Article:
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(UK) School fails to provide autistic student "a setting to manage his autism";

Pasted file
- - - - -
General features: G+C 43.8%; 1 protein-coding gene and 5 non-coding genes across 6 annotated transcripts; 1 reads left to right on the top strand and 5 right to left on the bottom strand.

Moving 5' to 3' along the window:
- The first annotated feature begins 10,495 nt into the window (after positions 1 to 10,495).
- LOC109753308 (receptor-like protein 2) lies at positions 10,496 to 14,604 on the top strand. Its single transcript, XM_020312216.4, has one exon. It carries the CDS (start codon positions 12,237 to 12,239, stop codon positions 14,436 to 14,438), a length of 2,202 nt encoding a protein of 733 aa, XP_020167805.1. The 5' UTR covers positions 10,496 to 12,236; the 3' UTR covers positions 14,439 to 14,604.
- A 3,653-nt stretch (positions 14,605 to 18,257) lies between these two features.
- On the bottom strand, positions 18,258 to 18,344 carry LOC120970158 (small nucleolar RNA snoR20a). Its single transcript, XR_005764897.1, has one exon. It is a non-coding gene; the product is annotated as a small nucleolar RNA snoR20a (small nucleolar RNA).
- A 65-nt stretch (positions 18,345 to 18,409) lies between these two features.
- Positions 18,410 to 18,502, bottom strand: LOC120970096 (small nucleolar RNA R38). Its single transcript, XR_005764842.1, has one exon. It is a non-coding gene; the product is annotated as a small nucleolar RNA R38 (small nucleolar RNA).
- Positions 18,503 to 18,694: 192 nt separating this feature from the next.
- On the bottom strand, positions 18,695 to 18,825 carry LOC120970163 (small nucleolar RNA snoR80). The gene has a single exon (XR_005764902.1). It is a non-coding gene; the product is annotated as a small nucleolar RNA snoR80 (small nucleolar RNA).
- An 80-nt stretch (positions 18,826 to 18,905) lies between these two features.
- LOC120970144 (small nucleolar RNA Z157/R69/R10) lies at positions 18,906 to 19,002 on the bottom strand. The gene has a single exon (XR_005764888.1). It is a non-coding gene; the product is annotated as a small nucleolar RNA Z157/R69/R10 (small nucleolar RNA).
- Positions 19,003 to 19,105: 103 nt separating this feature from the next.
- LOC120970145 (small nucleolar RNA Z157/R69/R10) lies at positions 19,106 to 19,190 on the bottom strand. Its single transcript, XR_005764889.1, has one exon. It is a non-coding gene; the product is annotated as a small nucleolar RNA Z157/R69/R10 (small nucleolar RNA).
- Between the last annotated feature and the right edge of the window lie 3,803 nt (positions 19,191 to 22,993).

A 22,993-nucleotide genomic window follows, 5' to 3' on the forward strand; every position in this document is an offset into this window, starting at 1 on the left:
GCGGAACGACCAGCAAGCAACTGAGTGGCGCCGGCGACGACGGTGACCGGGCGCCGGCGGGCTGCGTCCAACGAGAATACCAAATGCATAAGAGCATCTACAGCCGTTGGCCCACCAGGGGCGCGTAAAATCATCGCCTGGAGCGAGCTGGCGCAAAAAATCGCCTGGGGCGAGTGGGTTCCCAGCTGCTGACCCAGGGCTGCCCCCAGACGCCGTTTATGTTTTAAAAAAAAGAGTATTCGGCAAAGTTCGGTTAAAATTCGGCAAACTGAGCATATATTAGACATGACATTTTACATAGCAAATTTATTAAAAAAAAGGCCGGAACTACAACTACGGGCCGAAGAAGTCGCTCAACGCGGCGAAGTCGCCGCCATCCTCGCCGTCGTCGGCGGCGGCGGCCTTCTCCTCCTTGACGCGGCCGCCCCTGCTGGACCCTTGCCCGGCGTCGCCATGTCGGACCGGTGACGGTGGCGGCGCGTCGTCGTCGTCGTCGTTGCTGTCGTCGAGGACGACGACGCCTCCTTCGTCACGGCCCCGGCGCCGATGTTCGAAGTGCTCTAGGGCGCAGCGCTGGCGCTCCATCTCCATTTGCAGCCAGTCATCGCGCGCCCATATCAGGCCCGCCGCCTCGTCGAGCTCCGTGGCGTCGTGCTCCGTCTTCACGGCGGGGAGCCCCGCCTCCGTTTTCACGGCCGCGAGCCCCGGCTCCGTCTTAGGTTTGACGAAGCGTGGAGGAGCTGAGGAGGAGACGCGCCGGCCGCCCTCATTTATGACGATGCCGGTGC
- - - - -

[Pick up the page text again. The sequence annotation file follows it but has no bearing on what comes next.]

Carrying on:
Oct 26, 2018, Guardian: The special needs education crisis is here. I know from my autistic son https://www.theguardian.com/commentisfree/2018/oct/26/education-system-failing-autistic-son-school-crisis …Two Guardian reports have highlighted the looming Send crisis our children are facing in school. I can tell you that crisis is already here. My seven-year-old son has autistic spectrum disorder (ASD), with the added complication that he also has a diagnosis of pathological demand avoidance (PDA) – complicated because, although it’s under the umbrella of ASD, it isn’t recognised by most health authorities, and the condition – though on the autism spectrum – requires techniques very different from classic autism to manage it. In a nutshell, while my son is very bright, he has a host of complex needs that manifest as anxiety, which in turn presents in violence and aggression, meaning that he finds mainstream school impossible. He has just started in Year 3 at our local junior school and I have been fighting to get him what he has been legally entitled to since he began formal schooling. When we – I must add that I can’t fault my son’s school, it has been completely supportive – first applied to get him an education health and care plan (EHCP), it was rejected. His condition wasn’t even considered severe enough to warrant an assessment. This is a child who has such extreme sensory needs that he goes into meltdown if there is too much noise, too much light, too many people in his personal space – all problematic in a mainstream school. We fought this decision and eventually he was assessed by an educational psychologist who decided his needs warranted a full-time, one-to-one learning support assistant (LSA). Quite a leap from saying he didn’t need assessing at all. My son’s EHCP was finalised at the end of Year 2 – two and a half years after we started the process…. … He could no longer stand to be in the classroom because of the noise, smells and general busyness. He began to hit out – at other children, teachers, the head – because of his distress. His violent and challenging behaviours at home became worse than I’d ever known. He attacked his younger sister regularly. He began attacking me, which was completely new. I was bitten, punched, kicked, scratched, sworn at and – on one horrible occasion – strangled. He began making threats to harm himself, even attempting to climb out of his bedroom window. It was horrifying to see him in such distress…. … Or the children in his class who are afraid of him because of his violent outbursts. It’s not just the Send child who is being failed by the funding crisis, it’s every individual they encounter during their highly stressful day in a setting that can’t cater for their needs. … … My son doesn’t have mental-health needs. He is autistic and needs a setting that can help him manage his autism. …